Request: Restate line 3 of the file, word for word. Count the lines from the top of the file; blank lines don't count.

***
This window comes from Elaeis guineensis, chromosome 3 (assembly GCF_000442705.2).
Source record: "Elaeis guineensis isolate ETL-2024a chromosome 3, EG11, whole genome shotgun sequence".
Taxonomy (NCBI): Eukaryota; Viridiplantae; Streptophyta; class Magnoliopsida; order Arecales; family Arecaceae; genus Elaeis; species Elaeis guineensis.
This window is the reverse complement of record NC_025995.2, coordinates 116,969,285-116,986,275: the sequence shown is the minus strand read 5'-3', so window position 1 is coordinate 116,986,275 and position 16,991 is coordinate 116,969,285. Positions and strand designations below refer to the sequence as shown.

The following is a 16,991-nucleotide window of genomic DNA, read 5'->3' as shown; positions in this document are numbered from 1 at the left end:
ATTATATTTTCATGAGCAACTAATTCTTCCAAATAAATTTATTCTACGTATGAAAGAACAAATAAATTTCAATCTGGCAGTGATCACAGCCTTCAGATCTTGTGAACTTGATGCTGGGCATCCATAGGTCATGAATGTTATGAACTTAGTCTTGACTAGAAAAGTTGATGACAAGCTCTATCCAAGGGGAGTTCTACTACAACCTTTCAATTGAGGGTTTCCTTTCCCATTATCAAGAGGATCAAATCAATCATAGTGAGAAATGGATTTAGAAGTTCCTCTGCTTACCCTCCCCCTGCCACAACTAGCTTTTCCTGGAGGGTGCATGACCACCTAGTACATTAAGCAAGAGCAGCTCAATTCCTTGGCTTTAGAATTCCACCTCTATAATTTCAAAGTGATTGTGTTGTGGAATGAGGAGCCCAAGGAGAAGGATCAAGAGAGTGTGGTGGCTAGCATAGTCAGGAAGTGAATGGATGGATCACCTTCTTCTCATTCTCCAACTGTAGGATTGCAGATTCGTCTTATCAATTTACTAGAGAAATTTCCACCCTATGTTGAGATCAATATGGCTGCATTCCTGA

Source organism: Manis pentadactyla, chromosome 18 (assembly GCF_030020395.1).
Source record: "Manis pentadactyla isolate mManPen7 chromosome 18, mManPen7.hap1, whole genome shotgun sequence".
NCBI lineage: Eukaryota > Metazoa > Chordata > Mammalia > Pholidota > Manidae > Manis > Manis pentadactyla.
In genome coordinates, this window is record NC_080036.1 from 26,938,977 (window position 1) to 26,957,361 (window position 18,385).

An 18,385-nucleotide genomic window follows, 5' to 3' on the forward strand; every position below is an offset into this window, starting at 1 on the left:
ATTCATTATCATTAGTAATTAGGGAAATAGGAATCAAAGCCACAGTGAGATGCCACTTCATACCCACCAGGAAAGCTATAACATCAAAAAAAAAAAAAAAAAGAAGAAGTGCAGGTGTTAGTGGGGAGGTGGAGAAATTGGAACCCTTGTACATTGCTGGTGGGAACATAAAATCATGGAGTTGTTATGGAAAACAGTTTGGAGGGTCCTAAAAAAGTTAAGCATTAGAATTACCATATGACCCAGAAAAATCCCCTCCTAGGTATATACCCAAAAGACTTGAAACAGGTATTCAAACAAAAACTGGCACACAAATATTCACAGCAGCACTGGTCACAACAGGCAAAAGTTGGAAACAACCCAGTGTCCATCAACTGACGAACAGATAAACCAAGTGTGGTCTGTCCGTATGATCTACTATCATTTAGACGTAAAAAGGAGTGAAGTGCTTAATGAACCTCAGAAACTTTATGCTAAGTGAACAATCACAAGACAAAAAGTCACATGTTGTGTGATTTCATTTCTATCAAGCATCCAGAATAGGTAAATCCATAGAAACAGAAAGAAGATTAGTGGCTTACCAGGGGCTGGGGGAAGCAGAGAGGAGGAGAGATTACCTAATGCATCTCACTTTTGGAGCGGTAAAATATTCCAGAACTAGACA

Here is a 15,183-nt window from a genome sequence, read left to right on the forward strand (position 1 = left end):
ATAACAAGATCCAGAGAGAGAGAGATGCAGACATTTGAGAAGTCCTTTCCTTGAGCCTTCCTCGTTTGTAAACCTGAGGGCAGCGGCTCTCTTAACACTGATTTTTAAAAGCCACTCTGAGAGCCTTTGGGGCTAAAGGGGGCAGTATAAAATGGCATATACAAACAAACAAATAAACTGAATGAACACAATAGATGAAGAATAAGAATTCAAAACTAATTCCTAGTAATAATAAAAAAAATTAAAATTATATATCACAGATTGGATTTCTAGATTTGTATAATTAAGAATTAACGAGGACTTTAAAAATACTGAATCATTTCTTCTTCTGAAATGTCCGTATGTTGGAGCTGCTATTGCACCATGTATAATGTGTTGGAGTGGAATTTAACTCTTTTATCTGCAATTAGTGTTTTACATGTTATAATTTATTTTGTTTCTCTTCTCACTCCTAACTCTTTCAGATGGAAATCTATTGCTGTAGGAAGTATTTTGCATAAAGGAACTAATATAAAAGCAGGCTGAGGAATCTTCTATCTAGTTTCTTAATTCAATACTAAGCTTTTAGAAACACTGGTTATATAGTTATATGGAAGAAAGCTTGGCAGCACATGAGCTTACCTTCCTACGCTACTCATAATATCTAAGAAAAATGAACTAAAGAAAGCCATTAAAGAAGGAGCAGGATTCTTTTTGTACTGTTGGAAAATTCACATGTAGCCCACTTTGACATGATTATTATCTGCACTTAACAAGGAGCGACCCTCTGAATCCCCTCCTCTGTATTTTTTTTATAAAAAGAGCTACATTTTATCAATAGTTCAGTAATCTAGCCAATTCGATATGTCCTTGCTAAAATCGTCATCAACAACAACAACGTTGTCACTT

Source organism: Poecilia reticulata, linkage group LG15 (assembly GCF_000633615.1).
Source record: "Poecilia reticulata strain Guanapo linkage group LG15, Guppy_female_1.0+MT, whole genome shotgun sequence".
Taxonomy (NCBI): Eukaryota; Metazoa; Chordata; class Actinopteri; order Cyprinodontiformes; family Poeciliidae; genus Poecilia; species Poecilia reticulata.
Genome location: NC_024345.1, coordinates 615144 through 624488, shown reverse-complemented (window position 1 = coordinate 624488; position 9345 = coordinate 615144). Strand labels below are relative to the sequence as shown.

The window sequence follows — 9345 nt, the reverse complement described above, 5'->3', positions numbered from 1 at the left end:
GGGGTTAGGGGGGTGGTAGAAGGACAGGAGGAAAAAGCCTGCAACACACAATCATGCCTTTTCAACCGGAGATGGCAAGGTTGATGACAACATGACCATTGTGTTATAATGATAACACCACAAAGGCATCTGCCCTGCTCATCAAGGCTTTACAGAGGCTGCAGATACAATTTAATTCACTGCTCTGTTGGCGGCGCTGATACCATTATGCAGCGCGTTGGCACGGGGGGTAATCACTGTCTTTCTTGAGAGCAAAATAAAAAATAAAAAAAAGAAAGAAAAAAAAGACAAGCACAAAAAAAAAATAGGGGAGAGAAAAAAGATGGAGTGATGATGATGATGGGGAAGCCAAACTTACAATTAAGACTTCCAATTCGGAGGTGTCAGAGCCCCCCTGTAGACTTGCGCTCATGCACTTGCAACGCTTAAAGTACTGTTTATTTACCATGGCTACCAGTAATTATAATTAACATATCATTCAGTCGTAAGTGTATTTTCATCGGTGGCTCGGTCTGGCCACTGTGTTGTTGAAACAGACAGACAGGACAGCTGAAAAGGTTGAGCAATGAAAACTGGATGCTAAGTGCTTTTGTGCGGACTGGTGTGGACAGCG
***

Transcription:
Taxonomy (NCBI): Eukaryota; Viridiplantae; Streptophyta; class Magnoliopsida; order Arecales; family Arecaceae; genus Elaeis; species Elaeis guineensis.